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Bycatch in the Pacific Tuna Purse Seine Fishery

May 2011

There has been considerable recent media coverage, particularly in the United Kingdom, of concerns about bycatch issues related to catching tuna with purse seine nets for canned tuna products.

Much of this media coverage is misplaced, as the tuna purse seine fishery has only limited bycatch issues related to sharks and juvenile tuna.  The two Regional Fisheries Management Organizations (RFMOs) that oversee management of the tuna purse seine fishery in the Pacific Ocean – the Inter-American Tropical Tuna Commission (IATTC) and the Western and Central Pacific Tuna Commission (WCPTC) – have taken steps to address these concerns.  A further complication is that tuna caught by longlining involves much higher rates and numbers of bycatch than tuna purse seining, yet little of this tuna is used for canning purposes.  Most is sold as fresh fish or fresh/frozen fish.

Claims of bycatch of marine mammals and sea turtles in the tuna purse seine fishery are exaggerated, except in the case of vessels that deliberately chase and encircle schools of dolphins with purse seine nets, a practice which does not conform to Dolphin Safe international standards.  Mexico, Venezuela and Colombia are the major countries that still fish “on dolphin” and therefore have very high bycatch of dolphins – such tuna should be avoided.

RFMO Policies to Reduce Bycatch:

The two RFMOs, the IATTC and the WCPTC, have put in place a number of policies to avoid bycatch of sharks, sea turtles, and juvenile tuna.  Media accounts have not mentioned these specific steps to avoid bycatch.

In 2008, the WCPTC updated their regulation requiring avoidance of encircling sea turtles with nets to the extent practical and release of sea turtles alive from purse seine nets (Conservation and Management Measure 2008-03).  The IATTC also established a similar regulation in 2007 (Resolution C-07-03).

Similarly, the IATTC updated their regulation in 2005 requiring release of sharks alive from purse seine nets (RESOLUTION C-05-03).  The WCPTC updated their regulations for live release of sharks from purse seine nets in 2010 (Conservation and Management Measure 2010-071). It also prohibits finning of sharks and dumping of shark bodies overboard.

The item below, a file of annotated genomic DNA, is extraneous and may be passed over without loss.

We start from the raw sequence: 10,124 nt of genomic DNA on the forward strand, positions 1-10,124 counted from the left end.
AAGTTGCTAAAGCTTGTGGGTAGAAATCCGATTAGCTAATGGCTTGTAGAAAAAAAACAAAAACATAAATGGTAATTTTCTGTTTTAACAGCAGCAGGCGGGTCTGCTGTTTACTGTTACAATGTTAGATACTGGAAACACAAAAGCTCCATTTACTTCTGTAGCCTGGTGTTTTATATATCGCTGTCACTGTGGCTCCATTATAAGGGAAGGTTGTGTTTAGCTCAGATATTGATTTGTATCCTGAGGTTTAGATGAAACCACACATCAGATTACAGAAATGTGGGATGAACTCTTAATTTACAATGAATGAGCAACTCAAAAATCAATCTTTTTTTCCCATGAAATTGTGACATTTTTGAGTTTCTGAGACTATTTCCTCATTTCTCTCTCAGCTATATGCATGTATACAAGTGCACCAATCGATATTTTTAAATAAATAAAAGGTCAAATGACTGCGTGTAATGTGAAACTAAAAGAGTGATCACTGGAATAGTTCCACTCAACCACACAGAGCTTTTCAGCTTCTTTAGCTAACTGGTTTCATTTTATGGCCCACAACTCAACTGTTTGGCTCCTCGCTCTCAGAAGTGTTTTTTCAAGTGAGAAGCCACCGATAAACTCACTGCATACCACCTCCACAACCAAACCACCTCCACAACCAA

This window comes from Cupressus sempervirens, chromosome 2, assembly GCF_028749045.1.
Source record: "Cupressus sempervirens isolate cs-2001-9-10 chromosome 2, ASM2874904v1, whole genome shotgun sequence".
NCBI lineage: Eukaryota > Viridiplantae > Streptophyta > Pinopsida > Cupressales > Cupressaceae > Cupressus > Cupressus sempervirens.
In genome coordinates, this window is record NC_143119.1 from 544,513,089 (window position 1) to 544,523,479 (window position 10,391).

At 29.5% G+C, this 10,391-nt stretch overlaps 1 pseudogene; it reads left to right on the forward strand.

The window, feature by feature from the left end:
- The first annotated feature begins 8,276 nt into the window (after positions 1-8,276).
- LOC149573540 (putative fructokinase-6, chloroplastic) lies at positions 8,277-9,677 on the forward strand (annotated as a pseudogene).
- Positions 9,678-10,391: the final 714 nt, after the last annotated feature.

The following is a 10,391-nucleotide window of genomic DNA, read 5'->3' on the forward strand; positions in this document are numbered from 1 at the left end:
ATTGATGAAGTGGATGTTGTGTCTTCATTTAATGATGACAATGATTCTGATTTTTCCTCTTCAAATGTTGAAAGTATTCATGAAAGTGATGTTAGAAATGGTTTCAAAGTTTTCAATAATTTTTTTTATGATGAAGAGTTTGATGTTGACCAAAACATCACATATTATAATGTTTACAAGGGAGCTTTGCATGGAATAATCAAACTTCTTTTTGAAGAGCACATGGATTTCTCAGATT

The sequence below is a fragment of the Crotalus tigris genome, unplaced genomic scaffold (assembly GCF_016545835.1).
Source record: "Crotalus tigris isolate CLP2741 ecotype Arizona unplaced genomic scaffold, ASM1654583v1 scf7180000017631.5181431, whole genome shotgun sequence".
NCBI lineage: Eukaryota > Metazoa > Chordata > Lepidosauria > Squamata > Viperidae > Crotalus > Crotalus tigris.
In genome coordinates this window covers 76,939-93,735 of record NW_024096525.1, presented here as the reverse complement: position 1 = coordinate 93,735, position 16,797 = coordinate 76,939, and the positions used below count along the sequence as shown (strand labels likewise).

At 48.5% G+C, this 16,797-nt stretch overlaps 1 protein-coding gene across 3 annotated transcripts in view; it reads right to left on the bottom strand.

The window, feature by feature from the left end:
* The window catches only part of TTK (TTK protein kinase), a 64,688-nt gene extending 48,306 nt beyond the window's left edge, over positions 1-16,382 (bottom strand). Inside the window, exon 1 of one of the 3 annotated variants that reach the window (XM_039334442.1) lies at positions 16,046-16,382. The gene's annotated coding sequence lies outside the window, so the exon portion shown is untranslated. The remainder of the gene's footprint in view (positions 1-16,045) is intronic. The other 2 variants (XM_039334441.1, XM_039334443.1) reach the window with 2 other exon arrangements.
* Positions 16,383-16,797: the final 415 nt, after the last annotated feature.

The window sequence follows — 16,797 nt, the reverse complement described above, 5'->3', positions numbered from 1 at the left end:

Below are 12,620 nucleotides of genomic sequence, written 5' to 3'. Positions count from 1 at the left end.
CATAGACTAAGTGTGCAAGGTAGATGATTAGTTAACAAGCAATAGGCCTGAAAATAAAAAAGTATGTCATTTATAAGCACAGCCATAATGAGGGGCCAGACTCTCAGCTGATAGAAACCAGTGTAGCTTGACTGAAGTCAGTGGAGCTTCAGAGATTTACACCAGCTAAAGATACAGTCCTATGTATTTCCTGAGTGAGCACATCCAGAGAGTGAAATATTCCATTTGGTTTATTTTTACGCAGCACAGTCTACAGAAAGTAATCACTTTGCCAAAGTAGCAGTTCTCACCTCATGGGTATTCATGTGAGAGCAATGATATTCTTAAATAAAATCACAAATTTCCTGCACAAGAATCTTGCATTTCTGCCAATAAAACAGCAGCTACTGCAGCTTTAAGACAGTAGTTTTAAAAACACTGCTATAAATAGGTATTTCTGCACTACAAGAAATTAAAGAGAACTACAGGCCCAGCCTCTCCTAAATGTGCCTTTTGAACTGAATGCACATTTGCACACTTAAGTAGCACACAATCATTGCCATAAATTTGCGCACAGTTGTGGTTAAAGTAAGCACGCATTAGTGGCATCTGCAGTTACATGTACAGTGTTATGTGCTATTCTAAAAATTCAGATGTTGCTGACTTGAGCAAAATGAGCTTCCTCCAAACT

Both the IATTC and the WCPTC have also imposed closures on purse seining during different times of the year, in order to reduce the catch of juvenile tuna and maintain viable stocks of tuna.  Again, these closures have not been reported in the media stories about bycatch and canned tuna. 

Sea Turtle Catch in Purse Seine Nets is Minimal:

Most sea turtles that are caught in purse seine nets are released alive, as per the regulations established by the IATTC and the WCPTC.

In the IATTC’s latest Annual Report (2008) in Table 3 (pp 47-50) are listed bycatch species in tuna purse seine nets.  The sea turtle catch is minimal (these are turtles that either were dead or seriously injured, as opposed to turtles that were caught and successfully released).  According to this report (which is based on 100% observer coverage of all IATTC tuna purse seiners), deaths of sea turtles totaled: 19 in 2006; 24 in 2007; and 5 in 2008.

The WCPTC prepared a summary of all bycatch data from onboard observers since 1994 for purse seine vessels (since 1992 for longline vessels) in the Western and Central Pacific Ocean (Non-Target Species Interactions with the Tuna Fisheries of the Western and Central Pacific Ocean, WCPFC-SC6-2010/EB-IP-8, 2010).  The key quote is: “The number of reported interactions between marine mammals, seabirds and turtles are insufficient for more complex analyses.”  In other words, sea turtles and marine mammals are so rarely found in nets that they are insignificant in terms of population effects. 

To claim that the purse seine fishery harms sea turtle populations with these small numbers is unscientific and misleading in the extreme. 

Shark and Ray Bycatch in Tuna Purse Seine Vessels are High, but Lower than Longline and Other Fisheries:

The IATTC 2008 Annual Report includes catch of sharks on Table 3, which shows that considerable number (46,000 in 2008) can be caught each year, despite IATTC policy requiring release.  Better enforcement of restrictions is clearly needed.

The WCPTC has lower numbers of sharks and rays observed in purse seine nets.  2,400 metric tonnes of sharks were observed in purse seine nets from 1994 to 2009 (Non-Target Species Interactions with the Tuna Fisheries of the Western and Central Pacific Ocean, WCPFC-SC6-2010/EB-IP-8, 2010, Table 4).  This is with low observer coverage, so the number of actual sharks killed is quite a bit higher.  But catch of sharks by longline fleets are far higher (14,029 metric tonnes; see Table 3) than with purse seines.

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